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No progress as "Occupy Wall Street" tenants are removed

Without a plan to resolve the issues, "gridlock" will be the only outcome we can look forward to.
Without a plan to resolve the issues, "gridlock" will be the only outcome we can look forward to.

The initial phases of the national “Occupy Wall Street” movement have come to an end.

Score: Wall Street - 1 99%’s - 0

Tenants were “evicted” from encampments across the nation during the last week of November 2011, and though most evictions were peaceful, the police made several arrest of people who were determined to “stay the course” and resist removal.

Now the encampments have moved indoors – occupying vacant and/or abandoned buildings in major cities throughout the U.S., and the movement does not appear to be showing any signs of slowing down.

We as a civilization have been “protesting” since the beginning of our existence on this planet, and though protesting is not necessarily a bad thing, we have to understand that when we protest – we protest against each other.

It’s people vs. people, all existing in the same space – all having the same needs.

Organizations, groups and individuals from around the world decided to take a stand and address the issues of corporate greed, the unbalanced distribution of wealth and how the unyielding increase of both has detrimentally impacted our global economy.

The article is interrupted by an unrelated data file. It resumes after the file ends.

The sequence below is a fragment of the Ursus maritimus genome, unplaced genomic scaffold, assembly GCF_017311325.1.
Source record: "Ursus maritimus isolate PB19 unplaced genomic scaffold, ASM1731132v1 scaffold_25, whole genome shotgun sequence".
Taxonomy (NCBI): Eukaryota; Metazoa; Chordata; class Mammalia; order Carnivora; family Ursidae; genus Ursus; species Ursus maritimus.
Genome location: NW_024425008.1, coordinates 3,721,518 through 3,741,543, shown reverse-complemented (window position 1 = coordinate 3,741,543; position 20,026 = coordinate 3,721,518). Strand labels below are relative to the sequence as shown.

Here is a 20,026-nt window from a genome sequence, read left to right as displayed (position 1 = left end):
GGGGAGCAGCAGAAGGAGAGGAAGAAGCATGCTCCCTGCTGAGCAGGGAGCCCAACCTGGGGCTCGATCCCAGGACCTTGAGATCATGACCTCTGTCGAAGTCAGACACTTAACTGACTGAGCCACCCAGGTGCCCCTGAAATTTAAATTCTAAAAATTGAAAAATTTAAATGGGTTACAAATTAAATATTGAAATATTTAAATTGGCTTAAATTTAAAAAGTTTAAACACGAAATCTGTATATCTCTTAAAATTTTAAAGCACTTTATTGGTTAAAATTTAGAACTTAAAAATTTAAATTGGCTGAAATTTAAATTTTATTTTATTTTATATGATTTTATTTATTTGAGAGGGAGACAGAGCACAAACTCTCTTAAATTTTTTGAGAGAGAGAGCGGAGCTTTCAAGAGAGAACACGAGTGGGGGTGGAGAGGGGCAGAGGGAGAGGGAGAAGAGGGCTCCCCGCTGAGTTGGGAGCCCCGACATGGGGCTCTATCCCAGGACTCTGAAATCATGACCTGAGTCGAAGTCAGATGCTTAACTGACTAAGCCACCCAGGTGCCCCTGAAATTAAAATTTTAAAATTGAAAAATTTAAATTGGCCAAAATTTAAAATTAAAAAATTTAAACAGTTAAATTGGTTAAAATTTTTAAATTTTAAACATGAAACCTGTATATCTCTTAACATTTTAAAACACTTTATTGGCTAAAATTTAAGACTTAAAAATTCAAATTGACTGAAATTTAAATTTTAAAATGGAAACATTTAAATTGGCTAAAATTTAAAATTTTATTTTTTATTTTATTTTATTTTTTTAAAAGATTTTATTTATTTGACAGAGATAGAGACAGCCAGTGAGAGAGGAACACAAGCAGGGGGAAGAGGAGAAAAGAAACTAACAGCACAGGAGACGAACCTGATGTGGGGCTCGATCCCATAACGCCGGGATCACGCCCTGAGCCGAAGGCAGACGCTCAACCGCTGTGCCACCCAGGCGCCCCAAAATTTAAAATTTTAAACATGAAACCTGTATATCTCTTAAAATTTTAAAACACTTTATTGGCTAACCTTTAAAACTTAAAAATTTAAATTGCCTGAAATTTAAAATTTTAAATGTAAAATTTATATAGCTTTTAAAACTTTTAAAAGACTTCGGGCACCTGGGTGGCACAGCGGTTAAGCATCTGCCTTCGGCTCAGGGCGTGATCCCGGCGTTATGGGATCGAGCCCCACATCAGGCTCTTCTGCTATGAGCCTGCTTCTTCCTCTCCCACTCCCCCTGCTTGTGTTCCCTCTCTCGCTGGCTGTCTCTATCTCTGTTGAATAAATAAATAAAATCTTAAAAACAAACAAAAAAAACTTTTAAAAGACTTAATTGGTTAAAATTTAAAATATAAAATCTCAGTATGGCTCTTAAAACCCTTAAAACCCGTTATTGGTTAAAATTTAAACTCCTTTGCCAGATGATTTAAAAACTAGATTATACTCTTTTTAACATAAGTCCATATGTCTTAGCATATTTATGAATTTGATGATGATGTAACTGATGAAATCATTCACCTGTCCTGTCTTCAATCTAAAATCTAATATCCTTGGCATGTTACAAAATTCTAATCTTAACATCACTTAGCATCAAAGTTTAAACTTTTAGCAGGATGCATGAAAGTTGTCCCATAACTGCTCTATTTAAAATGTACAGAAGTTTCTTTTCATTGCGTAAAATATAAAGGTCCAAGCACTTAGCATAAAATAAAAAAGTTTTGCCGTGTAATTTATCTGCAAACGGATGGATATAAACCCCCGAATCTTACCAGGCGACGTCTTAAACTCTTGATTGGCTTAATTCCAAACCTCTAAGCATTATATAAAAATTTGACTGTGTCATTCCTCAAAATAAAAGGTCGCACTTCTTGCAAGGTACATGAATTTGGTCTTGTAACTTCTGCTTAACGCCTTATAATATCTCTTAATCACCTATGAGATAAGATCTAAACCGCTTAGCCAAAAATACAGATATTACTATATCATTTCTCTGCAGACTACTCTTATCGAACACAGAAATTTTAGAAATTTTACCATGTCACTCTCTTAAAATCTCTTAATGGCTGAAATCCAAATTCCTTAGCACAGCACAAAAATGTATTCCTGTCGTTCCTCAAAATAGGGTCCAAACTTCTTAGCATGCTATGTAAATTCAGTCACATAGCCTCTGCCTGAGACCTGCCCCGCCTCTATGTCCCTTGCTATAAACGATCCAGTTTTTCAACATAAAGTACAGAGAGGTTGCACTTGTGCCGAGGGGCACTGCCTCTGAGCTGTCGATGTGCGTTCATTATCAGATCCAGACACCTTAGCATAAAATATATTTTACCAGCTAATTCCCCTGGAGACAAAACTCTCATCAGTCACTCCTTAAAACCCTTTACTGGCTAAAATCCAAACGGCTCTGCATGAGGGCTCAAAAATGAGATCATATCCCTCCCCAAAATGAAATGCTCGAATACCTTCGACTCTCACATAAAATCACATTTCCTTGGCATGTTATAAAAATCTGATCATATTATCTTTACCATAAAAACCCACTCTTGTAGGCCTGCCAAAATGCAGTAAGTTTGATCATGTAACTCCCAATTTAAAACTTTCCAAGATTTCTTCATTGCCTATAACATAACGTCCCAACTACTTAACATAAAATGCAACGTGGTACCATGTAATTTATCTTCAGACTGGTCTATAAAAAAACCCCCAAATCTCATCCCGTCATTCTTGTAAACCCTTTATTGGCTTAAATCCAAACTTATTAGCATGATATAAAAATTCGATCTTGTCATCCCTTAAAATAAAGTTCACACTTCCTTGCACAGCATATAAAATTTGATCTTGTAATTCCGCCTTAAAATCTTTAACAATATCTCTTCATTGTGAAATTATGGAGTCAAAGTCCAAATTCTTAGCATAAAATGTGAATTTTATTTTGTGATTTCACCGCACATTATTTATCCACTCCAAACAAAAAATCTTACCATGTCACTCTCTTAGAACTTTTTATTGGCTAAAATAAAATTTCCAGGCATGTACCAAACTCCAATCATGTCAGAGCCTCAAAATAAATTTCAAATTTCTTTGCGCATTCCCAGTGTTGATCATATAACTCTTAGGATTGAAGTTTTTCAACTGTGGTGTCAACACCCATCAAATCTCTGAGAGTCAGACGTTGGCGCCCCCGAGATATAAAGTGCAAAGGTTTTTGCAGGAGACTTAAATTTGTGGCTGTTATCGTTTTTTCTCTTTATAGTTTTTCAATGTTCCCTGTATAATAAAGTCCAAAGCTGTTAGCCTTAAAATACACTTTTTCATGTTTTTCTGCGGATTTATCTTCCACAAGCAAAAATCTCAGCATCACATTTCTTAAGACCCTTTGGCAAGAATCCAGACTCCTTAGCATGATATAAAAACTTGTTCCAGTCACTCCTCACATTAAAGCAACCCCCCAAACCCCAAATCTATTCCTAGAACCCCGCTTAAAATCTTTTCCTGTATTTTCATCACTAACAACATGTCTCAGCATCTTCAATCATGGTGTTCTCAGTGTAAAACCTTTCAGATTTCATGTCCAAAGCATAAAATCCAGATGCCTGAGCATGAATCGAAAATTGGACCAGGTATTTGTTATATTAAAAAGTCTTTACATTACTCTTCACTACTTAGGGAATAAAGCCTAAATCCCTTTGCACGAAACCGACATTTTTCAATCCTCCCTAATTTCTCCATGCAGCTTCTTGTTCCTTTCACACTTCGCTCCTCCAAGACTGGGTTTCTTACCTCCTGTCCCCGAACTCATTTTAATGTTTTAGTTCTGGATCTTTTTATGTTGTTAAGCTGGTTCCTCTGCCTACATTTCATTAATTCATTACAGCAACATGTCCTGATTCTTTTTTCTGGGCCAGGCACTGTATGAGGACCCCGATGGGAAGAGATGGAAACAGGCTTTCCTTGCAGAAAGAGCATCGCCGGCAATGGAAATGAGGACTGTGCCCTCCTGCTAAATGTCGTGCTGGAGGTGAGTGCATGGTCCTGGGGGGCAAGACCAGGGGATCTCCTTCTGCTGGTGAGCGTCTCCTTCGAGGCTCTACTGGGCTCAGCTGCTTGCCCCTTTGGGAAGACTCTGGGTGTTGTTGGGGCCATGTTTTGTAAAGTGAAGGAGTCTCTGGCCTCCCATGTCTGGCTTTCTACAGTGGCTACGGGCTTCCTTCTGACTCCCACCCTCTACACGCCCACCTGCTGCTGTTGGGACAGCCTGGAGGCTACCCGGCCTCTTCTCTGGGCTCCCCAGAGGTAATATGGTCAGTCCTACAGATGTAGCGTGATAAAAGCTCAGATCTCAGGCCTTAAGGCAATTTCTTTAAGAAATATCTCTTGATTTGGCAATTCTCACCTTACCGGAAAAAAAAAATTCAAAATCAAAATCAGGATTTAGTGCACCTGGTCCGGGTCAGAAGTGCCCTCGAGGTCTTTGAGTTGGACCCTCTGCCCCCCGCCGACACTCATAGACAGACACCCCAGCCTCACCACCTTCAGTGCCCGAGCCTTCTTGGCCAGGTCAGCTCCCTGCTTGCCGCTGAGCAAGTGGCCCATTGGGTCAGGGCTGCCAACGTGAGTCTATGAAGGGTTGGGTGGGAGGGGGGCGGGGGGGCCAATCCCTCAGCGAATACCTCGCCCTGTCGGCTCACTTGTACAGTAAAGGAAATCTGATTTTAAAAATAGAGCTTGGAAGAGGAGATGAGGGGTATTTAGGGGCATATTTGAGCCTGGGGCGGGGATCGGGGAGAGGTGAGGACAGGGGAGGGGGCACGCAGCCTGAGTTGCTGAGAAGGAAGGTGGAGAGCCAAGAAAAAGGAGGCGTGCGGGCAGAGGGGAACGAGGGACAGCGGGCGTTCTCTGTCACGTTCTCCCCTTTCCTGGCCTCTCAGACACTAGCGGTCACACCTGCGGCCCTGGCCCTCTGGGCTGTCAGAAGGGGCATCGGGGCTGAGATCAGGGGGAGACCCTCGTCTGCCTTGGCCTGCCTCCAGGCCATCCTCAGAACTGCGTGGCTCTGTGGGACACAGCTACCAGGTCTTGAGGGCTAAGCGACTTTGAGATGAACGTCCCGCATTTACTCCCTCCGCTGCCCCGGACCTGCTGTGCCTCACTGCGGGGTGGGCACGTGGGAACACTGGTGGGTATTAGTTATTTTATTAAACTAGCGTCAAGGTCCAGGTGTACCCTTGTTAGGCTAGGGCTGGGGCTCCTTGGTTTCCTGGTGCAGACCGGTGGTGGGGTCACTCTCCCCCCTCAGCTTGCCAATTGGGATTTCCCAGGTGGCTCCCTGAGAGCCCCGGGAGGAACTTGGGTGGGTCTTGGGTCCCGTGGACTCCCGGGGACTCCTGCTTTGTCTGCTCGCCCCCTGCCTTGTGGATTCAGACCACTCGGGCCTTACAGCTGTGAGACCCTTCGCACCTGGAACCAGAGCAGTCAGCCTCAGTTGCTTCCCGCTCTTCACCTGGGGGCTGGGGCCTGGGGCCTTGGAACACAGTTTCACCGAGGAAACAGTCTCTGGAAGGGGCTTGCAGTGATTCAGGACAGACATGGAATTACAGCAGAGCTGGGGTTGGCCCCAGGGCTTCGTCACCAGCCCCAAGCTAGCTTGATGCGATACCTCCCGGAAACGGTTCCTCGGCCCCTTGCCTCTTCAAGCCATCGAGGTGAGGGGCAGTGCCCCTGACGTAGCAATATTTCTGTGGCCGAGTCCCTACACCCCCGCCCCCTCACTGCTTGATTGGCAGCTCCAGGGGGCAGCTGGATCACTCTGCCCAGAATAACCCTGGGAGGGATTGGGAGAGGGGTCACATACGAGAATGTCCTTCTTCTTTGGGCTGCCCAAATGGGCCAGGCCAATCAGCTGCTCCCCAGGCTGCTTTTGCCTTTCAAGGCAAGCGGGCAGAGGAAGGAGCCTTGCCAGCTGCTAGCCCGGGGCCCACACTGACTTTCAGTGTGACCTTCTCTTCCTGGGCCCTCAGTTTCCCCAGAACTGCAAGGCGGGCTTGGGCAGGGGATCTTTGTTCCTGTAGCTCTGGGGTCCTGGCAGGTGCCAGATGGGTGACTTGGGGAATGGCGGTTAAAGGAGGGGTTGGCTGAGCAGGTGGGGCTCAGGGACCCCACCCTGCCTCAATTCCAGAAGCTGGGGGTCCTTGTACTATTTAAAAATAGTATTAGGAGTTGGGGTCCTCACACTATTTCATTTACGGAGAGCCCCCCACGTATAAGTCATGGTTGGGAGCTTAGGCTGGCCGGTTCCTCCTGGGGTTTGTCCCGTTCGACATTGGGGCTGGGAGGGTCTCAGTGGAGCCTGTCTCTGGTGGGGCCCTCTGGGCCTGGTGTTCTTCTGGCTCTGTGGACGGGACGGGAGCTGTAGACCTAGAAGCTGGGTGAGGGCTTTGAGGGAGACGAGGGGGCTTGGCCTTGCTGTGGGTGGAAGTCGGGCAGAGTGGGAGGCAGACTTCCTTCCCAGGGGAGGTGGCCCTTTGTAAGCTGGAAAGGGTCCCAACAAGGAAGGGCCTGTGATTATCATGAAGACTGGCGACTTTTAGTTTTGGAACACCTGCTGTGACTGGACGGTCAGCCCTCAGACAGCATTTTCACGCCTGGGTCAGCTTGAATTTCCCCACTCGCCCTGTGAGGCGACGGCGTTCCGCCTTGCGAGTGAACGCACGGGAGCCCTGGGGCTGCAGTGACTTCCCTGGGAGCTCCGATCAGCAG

So where is the movement going?

Unfortunately (to date), because there has never been a clear plan established, the occupy movement has failed to resolve any of a number of issues, and it has not recorded any measurable progress towards impacting the damaging effects of our current corporate practices.

The good news is that we have finally managed to find a cause that brings us all together despite our differences in age, race, religion, gender or sexual orientation, but without a clear plan or solution for a constructive outcome, we could very well find ourselves more divided than we were before the occupy movement – creating an environment where the trust and cooperation necessary for success becomes increasingly difficult to achieve.


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